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Olympics 1984 to 2000

By: Scott McBride - Updated: 17 Sep 2015 | comments*Discuss
Ussr Games 1984 Los Angeles Soviet Gold

The USSR blamed anti-communist demonstrations in America for their non-participation at the 1984 Games in Los Angeles, claiming the safety of Soviet athletes could not be guaranteed. East Germany, Cuba, Poland, Bulgaria, Czechoslovakia and Ethiopia were among 17 boycotting nations that between them had taken 58% the gold medals in Montreal.

Nevertheless, a record 140 nations participated, the Games made a profit of $223million and Carl Lewis matched the achievement of fellow American Jesse Owens at the Berlin Games of 1936. Lewis won four golds - the 100metres (9.99 seconds), 200m (19.80secs), 4x100m relay (37.83) and long jump (8.54m).

British decathlete Daley Thompson retained his Olympic crown and Ed Moses, a victim of the American boycott of 1980, regained the 400m hurdles title he had won in Montreal. American Joan Benoit won the first women's Olympic marathon.

Seoul 1988

The men's 100m final is considered the blue riband event of any Games and the race not only defined the Seoul Olympics of 1988, it also tarnished them. Canadian Ben Johnson won in a world record 9.79secs but then tested positive for the anabolic steroid Stanozolol and was stripped of the title and time. Silver medallist Lewis was promoted to gold.

American sprinter Florence Griffith-Joyner won three golds - the 100m (10.54), 200m in a world record 21.34 and 4x100m (41.98) - and although her bulked-up physique and deeper voice fuelled speculation of steroid abuse, Griffith-Joyner never failed a drugs test. She died in her sleep aged 38 after a form of epileptic seizure.

In the pool, East German Kristin Otto won six golds - 50m freestyle (25.49secs), 100m freestyle (54.93), 100m backstroke (1:00.89), 100m butterfly (59.00), 4x100m freestyle relay (3:40.63) and 4x100m medley relay (4:03.74) - while American Matt Biondi won seven medals, five of them gold.

Germany's Steffi Graf, who had won all four Grand Slam tennis tournaments in 1988, added gold at the Olympics as tennis returned to the Games after a 64-year absence.

Barcelona 1992

A record 169 nations participated in the Barcelona Games of 1992, and professional athletes were admitted for the first time. It allowed the USA dream team led by Earvin 'Magic' Johnson to light up the Games on the way to Olympic glory.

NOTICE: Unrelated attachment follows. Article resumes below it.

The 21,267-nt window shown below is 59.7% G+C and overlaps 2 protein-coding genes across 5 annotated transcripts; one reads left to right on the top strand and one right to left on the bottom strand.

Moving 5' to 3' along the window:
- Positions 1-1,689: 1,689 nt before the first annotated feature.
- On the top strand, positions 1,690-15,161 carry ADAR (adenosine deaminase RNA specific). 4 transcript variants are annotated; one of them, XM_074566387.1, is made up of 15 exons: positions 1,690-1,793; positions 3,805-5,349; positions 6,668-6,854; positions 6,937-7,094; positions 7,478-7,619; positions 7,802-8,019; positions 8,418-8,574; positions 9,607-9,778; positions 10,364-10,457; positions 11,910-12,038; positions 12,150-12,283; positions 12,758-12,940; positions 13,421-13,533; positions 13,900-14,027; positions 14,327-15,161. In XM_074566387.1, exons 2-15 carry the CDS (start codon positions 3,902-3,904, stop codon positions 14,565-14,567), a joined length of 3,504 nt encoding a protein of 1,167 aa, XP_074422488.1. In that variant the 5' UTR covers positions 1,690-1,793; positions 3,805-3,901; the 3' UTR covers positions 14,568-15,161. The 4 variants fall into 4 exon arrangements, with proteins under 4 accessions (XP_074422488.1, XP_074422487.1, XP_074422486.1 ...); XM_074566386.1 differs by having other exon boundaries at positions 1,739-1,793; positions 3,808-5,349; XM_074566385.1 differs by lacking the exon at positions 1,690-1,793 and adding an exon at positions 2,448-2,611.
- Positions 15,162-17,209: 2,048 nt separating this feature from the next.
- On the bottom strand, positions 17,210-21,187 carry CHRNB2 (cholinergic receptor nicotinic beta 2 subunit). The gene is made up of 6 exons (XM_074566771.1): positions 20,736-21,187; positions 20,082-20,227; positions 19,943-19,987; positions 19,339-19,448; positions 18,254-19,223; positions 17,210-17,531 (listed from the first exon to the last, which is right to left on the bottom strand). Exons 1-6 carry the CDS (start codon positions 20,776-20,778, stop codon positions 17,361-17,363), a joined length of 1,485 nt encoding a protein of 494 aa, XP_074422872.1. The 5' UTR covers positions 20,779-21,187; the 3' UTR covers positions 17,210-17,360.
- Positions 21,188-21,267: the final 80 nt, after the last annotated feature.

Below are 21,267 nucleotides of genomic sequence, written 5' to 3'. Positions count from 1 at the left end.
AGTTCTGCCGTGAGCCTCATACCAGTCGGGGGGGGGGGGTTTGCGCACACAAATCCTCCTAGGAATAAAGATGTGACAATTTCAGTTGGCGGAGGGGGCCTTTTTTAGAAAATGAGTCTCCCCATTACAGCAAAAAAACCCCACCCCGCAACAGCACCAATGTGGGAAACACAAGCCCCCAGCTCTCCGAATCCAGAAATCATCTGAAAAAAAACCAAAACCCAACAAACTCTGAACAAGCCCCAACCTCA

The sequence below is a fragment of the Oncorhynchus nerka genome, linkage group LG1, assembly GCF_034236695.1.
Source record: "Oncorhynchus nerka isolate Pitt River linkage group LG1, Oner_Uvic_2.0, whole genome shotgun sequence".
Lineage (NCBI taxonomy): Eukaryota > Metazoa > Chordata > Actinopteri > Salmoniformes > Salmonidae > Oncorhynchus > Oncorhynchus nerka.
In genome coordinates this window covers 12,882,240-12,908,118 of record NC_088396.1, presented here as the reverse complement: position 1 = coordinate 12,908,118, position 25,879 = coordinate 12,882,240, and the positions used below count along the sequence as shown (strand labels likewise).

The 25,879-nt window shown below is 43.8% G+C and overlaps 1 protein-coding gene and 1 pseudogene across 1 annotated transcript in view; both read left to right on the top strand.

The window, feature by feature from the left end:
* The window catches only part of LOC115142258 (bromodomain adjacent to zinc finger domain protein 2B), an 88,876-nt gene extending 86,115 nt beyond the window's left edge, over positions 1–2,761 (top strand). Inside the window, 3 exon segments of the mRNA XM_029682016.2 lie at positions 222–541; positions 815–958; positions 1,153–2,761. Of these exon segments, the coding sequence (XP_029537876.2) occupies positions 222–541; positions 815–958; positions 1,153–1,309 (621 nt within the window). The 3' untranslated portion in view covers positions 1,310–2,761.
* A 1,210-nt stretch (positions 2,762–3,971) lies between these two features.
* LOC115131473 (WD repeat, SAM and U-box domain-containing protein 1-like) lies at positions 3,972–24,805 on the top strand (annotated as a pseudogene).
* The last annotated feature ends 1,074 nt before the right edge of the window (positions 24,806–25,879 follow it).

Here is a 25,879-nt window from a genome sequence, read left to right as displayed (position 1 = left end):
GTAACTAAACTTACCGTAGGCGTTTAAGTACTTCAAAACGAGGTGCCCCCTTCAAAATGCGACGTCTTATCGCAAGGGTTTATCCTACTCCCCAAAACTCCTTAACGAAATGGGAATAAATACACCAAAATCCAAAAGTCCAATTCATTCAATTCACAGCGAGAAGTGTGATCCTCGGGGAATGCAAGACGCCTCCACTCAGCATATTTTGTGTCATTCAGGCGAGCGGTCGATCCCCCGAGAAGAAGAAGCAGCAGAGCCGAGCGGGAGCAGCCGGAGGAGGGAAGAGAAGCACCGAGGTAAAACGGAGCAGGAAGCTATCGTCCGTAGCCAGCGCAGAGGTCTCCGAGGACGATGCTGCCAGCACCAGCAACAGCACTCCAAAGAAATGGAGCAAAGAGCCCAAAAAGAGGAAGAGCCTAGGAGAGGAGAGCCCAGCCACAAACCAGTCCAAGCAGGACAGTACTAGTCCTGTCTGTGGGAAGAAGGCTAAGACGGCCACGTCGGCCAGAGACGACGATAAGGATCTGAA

On the track, Jamaican-born Brit Linford Christie became the oldest 100m champion at the age of 32, and Hassiba Boulmerka gave Algeria its first Olympic title in the women's 1500m. In the pool, Hungarian Krisztina Egerszegi won three individual golds, in the 100m backstroke (1:00.68), 200m backstroke (2:07.06) and 400m medley (4:36.54).

Belarusian gymnast Vitaly Scherbo won an incredible six gold medals - all round, parallel bar, long horse vault, rings, pommeled horse and team combined exercises - and American boxer Oscar De La Hoya became lightweight champion at the age of 19.

Atlanta 1996

Two black athletes stole the show at the 1996 Games in Atlanta, the birthplace of Martin Luther King. American Michael Johnson won the 400m in 43.49secs and three days later added the 200m title in a world record 19.32. France's Marie-José Pérec completed the same double and in the process became the first athlete, male or female, to retain an Olympic title at 400m.

Lewis won the long jump title for a fourth consecutive Games, giving him a ninth Olympic gold medal at the age of 35, while, in the pool, Russian Aleksandr Popov retained the 50m and 100m freestyle titles he had won in Barcelona, becoming the first man to retain the 100m title since Johnny Weissmuller in 1928.

A record 79 of the 197 participating nations won medals and Austrian yachtsman Hubert Raudaschl became the first athlete to compete in nine Olympics.

Sydney 2000

The new millennium began with a record-breaking Games in Sydney, featuring 199 nations, 300 events, 10,651 athletes and the biggest Olympic stadium yet, the purpose-built, 110,000-seater Stadium Australia.

The Atlanta Games had suffered from poor organisation, but there were no complaints in Sydney as legendary British rower Steve Redgrave won his fifth gold medal in five Games, winning the coxless fours with James Cracknell, Tim Foster and Matthew Pinsent.

Cathy Freeman was the home-grown hero, winning the women's 400m for Australia and the Aboriginal community, while Ethiopia's Haile Gebrselassie retained his 10,000m crown. In the pool, Australian Ian Thorpe won two titles in the space of an hour, both in world record times - 400m freestyle (3:40.59) and 4x100m freestyle relay (3:13.67). He later added a 4x200m freestyle relay gold. Holland's Pieter Van den Hoogenband won the 100m and 200m freestyle double.

American sprinter Marion Jones won three gold and two bronze medals, but she later admitted taking performance-enhancing drugs and was stripped of her medals.

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What was the name of the Black British chap who totally dominated his field(post-Thatcher Prime Ministry,I think)?As a Yank,I naturally wanted an American to win,but felt only a little less joy when a Brit ally won(rue a USSR medallist!).Thought that with his persona,size, and handsomeness, he could have portrayed James Bond excellently.
Jim - 17-Sep-15 @ 7:57 PM
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